The body of evidence on MRI in acute abdominal pain almost exclusively concerns acute appendicitis. Further studies should evaluate the accuracy of MRI in diagnosing other diseases before the technique can be fully applied. A study evaluated MRI in 55 patients suspected to have acute diverticulitis [85]. The results were good (sensitivity 94%; specificity 88%), but concerned a limited series with a high prevalence of disease. For acute conditions not originating from the colon, MRI has almost exclusively been studied for diseases of the liver, biliary tree, gallbladder and pancreas [86]. To our knowledge, no study evaluated MRI in acute abdominal pain in general. Neither are there series concerning challenging diagnoses, such as mesenteric ischemia and perforation.

3 T MR colonography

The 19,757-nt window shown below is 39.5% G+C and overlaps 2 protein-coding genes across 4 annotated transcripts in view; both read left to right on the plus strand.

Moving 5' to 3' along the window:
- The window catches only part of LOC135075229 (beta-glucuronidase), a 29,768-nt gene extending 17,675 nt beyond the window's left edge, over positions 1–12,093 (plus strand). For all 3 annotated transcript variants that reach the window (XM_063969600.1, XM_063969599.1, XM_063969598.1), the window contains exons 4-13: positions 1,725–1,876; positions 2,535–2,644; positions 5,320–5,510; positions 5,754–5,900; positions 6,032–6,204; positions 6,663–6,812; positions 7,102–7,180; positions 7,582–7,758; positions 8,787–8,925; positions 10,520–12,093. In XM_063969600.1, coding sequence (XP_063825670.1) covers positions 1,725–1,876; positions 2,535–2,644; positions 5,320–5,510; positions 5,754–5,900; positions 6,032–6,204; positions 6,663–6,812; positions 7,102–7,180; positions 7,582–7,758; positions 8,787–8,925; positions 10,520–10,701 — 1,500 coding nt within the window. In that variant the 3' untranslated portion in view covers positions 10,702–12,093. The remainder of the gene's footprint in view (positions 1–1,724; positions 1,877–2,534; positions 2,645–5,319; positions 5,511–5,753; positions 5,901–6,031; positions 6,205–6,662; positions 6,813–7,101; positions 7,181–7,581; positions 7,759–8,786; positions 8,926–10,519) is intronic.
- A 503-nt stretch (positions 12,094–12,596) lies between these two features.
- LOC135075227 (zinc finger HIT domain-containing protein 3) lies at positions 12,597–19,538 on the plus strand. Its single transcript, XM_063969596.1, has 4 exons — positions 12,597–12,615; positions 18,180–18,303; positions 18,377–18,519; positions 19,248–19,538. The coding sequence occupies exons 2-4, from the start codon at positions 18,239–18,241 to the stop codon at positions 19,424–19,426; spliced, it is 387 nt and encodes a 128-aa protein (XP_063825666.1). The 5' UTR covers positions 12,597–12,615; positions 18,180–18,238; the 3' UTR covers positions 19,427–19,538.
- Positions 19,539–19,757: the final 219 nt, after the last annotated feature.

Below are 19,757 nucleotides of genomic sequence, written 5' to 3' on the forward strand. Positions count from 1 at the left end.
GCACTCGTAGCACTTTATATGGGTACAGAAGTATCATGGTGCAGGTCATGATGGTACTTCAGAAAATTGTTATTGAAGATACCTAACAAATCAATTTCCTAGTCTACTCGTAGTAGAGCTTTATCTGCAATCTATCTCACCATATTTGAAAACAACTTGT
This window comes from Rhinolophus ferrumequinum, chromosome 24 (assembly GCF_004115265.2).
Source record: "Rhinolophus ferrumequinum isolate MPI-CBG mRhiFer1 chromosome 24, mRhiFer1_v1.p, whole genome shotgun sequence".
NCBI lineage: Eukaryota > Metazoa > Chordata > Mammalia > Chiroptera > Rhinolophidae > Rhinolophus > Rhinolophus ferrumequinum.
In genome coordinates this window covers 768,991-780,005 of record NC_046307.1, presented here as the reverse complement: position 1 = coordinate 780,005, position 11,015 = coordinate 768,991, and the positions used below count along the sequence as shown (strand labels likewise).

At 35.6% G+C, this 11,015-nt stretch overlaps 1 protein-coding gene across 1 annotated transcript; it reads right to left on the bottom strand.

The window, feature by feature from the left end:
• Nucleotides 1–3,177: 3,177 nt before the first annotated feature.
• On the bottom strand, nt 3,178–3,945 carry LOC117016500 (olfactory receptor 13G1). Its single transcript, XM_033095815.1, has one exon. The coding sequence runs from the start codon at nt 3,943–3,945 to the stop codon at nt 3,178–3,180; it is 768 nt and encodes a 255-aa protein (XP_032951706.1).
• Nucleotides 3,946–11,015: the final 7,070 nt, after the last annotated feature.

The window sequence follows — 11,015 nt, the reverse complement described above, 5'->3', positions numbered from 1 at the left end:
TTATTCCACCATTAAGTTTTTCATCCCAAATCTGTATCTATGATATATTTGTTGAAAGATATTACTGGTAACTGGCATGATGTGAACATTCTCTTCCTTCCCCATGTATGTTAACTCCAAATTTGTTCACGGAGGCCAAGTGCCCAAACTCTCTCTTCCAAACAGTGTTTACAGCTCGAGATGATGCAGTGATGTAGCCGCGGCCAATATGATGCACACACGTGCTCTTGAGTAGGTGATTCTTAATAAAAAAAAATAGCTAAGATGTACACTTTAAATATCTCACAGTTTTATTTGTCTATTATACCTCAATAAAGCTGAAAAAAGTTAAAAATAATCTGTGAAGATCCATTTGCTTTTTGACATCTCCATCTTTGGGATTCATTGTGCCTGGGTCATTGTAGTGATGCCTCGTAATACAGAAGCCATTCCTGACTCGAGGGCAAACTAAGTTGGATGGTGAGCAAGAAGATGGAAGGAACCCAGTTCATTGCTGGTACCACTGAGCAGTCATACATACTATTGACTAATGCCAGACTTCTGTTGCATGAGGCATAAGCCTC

In the last decade, high-field imaging has become increasingly studied and the application is widely implemented [87]. In 3 T MRI the high-field strength can be used to increase spatial resolution and decrease acquisition times [21,88]. This can improve image quality considerably. In MR colonography this implicates improved depiction of colonic segments with increased enhancement of contrast agents. However, direct adoption of sequences used at 1.5 T is not feasible. At high-field strength, tissue T1 and T2 relaxation parameters are different than at 1.5 T, as well as specific absorption rate and changes in susceptibility and chemical shift effects [21,89]. Susceptibility artifacts in MR colonography are especially seen at soft tissue– air interfaces (e.g., residual gas in the colonic lumen) [90]. Field heterogeneities are frequently observed at the boundaries of the field of view, resulting in different signal intensities [21]. The increase in signal-to-noise ratio can be of help in a reduction of artifacts. In addition, parallel and fast-imaging techniques can reduce noise and decrease acquisition times [89,90]. Although high-field imaging is promising, there is limited evidence concerning the role of 3 T MRI in MR colonography [21]. A study in 40 patients demonstrated no significant difference in image quality at 3 T compared with 1.5 T in two sequences (T1‑weighted fat-suppressed gradient echo and T2‑weighted single-shot fast spin echo) [91]. Wessling et al. demonstrated no significant difference in detection of polyps larger than 6 mm in a phantom at 1.5 and 3 T [92]. Florie et al. performed MR colonography at 1.5 and 3 T but did not assess the difference in performance for both imaging modalities [32]. However, a study performed by Saar et al. demonstrated a sensitivity of 100% for colorectal lesions larger than 6 mm [51]. For staging disease activity in IBD, high-field imaging was well-matched to 1.5 T [54].